When to give up

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As well as being a time for personal indulgence, family disputes and selfless generosity, this time of year also lends itself to reflection on the past 12 (currently 11) months. So, if you've spent most of 2009 trying to find a new job without success, when should you accept that it just isn't going to happen - or at least not in the way that you want it to?

1) When you've driven everyone you know round the bend

Only give up when you've exhausted all your contacts and all your contacts' contacts, says Roby Yeung, a careers psychologist and director at leadership consultancy firm Talentspace.

"Don't rely on recruitment consultants to find you a new job," Yeung advises. "At the end of the day, they're paid to find people who fit their clients' needs. If you don't fit the profile perfectly, they

won't put you forward."

2) When you keep coming up against the same euphemistic excuses

If you're aged over 40 and are applying for a new role, the chances are that you keep being told that you're "too senior." Even though age discrimination is illegal, this is a well worn euphemism for you're "too old," says Peter Harrison at Harrison Careers.

Barring a successful court case, organisations trotting out this excuse are unlikely to suddenly decide that you're not "too senior" after all.

3) When you've been trying for three solid months and have got nowhere

If you are out of work and have been working with professional career consultants, you will probably be aware of the three month watershed. At this stage, it's not so much about giving up as re-evaluating.

"After three months of someone trying, we'll usually sit down and organise a brain storm," says Linda Jackson, MD of the City practice at career transition specialist Fairplace.

"If they're getting no interviews it's usually because there's something wrong with the way they're targeting their CV," says Jackson. "If they're getting a first interview, but not a second they will need to work on their interview skills."

4) When you redo your CV and still get nowhere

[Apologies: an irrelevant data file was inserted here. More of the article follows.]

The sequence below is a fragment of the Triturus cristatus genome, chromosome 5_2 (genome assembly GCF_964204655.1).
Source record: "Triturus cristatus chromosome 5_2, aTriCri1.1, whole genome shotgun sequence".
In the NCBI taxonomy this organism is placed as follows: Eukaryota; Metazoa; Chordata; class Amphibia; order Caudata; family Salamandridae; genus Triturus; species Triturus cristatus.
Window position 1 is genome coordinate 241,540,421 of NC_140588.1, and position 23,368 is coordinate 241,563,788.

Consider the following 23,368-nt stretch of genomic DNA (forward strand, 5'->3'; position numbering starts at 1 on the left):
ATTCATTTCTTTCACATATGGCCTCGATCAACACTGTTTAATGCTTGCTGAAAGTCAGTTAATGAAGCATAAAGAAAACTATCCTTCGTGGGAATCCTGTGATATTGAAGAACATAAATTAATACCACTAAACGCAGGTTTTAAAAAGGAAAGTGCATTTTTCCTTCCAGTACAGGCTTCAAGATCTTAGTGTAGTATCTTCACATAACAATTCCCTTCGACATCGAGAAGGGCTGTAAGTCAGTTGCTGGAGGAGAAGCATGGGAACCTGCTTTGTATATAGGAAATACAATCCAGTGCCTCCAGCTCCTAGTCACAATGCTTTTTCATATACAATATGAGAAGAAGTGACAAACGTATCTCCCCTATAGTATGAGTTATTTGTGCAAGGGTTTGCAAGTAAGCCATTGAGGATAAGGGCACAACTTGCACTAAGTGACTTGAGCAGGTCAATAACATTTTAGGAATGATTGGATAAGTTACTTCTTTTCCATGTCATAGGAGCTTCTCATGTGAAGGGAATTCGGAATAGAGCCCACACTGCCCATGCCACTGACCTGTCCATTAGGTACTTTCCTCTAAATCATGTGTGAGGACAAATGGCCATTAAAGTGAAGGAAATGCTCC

This is saying something. "If you've worked in a particular market for a while and you know there's movement but you're not getting any interviews, it's a telling sign," says Ray Baptiste, of CV and interview training company, Interview Master. "If there's nothing wrong with your CV, it might be that people know you in the market" [and don't rate you], he adds.

5) When you really can't be bothered with all the hassle

Getting a new job is hard work. It usually involves networking. If you can't be bothered to network yourself to death in your area of choice, maybe you should go for an easier option.

"If you don't have the motivation to do all the job search stuff, it's better to face it early on," says Peter Harrison. "You start by contacting recruitment agents and writing speculative applications. When these methods fail, you try networking. "After all", you figure, "everyone says it works!" However networking takes lots of time and energy, and if you don't have this in abundance, then you may as well give up on it."

"It's like trying to lose weight," Harrison adds. "You know that if you keep at it, it will happen, but you need the motivation."

6) When everyone you know who worked in your area is also out of work

Needless to say, it's pointless hammering at a dead market. Think leveraged finance.

7) When you run out of money

Unsurprisingly, Jackson says this is usually the biggest determinant of people's strategy for finding a new job. If you can afford to spend the next year looking for a job in your chosen area, a few setbacks are fine. If you can only afford a few months, they're not; you'll need to adapt.

And after you've given up....?

Needless to say, few people have the luxury of giving up altogether. In this context, giving up means relinquishing the notion that you'll find a particular role in a particular sector. Once you've done this, you'll need to think about...

· Transferable skills Where else can you put your knowledge to work (This is easiest for people from marketing/HR/IT, says Jackson, although front office people can occasionally move into the back and middle office)?

· Lowering your expectations: Think tier two, tier three, totally unheard of trading houses, or consulting.

· Retraining: Not an easy option, but long term growth sectors do exist. PriceWaterhouseCoopers is planning to hire 2,000 consultants, many of them with a green focus over the next four years. The UK government (admittedly not best known for the accuracy of its predictions) is positing 400,000 new 'green jobs' by 2017.

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